Poverty Makes Tulare County California’s Welfare Capital as presented by: Los Angeles Times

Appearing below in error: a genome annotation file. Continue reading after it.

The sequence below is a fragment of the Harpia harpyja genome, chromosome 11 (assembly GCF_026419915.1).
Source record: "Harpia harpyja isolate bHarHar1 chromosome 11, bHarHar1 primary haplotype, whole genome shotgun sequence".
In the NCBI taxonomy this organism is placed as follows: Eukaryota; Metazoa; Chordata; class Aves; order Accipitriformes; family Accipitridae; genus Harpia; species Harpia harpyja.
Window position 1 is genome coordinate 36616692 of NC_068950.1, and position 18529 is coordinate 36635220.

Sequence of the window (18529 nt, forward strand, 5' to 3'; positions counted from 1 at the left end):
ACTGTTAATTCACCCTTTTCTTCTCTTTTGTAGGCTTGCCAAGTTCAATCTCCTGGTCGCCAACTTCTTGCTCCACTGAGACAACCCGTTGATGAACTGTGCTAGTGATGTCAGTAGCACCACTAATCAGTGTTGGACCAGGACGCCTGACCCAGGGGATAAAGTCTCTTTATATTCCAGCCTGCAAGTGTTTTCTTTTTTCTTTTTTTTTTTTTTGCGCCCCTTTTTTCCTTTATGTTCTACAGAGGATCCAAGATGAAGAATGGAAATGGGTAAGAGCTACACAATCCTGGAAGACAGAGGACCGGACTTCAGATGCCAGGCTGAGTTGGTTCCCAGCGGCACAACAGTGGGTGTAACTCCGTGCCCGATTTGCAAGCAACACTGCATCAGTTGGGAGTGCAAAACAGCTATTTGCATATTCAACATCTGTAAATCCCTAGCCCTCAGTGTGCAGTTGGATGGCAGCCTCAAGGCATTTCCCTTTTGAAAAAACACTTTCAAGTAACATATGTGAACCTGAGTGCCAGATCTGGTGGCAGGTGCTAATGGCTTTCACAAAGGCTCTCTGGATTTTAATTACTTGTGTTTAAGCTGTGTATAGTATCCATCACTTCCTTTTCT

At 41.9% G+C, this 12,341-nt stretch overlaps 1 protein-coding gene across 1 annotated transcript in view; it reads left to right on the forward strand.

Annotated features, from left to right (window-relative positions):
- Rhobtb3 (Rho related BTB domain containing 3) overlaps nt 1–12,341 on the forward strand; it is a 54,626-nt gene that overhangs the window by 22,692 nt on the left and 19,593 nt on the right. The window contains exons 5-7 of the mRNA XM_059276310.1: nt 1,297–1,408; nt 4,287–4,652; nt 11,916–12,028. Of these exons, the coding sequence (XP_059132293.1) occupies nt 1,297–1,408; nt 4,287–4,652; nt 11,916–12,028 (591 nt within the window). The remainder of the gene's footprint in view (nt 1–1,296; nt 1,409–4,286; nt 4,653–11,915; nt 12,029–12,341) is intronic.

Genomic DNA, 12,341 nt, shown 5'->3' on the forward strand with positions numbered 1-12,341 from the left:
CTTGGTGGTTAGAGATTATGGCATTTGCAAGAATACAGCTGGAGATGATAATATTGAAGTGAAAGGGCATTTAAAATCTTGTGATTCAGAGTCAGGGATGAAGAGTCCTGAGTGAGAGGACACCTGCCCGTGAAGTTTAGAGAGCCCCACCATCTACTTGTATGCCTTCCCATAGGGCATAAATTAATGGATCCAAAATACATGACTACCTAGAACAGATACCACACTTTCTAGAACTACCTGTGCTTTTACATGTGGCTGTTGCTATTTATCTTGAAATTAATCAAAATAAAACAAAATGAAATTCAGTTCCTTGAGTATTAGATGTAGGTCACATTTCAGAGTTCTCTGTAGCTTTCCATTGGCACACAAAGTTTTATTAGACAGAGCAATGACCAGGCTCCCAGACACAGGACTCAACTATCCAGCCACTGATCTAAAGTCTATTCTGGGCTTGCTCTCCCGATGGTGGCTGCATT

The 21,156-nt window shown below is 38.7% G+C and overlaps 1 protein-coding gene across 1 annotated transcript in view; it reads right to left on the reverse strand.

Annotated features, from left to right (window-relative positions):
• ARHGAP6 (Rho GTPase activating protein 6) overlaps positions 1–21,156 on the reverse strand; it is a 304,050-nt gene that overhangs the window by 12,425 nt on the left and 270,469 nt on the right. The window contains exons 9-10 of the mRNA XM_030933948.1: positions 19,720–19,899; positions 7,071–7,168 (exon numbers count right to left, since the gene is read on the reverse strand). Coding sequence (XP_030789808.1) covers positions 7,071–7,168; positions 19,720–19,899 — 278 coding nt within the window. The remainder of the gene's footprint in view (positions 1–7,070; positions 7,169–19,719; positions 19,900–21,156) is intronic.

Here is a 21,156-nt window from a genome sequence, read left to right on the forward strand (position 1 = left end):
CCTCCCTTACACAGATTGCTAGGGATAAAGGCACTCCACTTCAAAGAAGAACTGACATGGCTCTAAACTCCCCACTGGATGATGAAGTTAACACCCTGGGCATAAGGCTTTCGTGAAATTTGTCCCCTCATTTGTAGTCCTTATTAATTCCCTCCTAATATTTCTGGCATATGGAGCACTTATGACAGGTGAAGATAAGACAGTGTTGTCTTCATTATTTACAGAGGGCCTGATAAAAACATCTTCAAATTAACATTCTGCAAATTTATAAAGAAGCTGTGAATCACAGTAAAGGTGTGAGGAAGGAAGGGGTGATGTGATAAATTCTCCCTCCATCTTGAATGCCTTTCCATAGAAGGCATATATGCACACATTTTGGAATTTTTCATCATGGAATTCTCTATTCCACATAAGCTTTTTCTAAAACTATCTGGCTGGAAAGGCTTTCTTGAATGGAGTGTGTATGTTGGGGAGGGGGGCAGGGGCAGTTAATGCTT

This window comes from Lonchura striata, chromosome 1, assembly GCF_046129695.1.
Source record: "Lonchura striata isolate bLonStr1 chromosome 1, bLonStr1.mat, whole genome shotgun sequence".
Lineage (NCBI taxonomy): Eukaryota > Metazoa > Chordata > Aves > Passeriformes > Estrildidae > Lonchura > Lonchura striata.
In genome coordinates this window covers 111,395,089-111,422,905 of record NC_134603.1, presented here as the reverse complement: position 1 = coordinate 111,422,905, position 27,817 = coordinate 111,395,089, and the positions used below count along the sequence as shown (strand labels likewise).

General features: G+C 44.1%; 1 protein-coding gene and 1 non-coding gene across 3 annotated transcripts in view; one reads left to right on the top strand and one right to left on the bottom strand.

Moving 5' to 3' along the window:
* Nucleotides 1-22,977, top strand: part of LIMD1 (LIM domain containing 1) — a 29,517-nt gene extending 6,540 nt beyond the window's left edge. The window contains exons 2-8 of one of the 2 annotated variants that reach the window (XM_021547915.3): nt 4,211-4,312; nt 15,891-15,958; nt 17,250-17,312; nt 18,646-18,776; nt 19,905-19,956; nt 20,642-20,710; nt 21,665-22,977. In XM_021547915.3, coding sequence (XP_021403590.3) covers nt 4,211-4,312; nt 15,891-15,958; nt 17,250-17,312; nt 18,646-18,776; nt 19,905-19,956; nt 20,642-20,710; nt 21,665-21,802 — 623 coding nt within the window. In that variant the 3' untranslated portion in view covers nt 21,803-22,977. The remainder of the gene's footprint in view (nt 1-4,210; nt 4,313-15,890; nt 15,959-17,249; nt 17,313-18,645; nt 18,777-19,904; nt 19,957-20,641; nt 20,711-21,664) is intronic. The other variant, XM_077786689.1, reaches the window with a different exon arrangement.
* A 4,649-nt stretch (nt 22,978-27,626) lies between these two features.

As the California Legislature and Gov. Jerry Brown cutting billions of dollars in government services to help balance the state budget, nowhere are the effects likely to be felt more deeply than in Tulare County. It has become the Golden State’s welfare capital. Nearly a quarter of the population in this Central Valley agricultural region lives in poverty, and one in three residents receives state aid. Unemployment – among the highest in the state – remains on the rise. Local officials fear that residents already pushed into poverty might now tumble into homelessness. For Patricia Dickerson, a mother of five who has been unable to find work since losing her job two years ago, another reduction in her monthly welfare check could mean a shutoff of her electricity. Last week, she clutched a romance novel while waiting in a line at a county welfare office. At home, a stack of letters from the state has gone unread. “My fantasy,” she said, holding up the book. “I don’t like to read bad news right now.” Terry Dickerson, 4, crawls down a hallway on her way to bed. She shares a bed with her mother and sister. Mark Dickerson puts up a sheet over the front windows as daughters Koreena, Terry and Keera play before bedtime.

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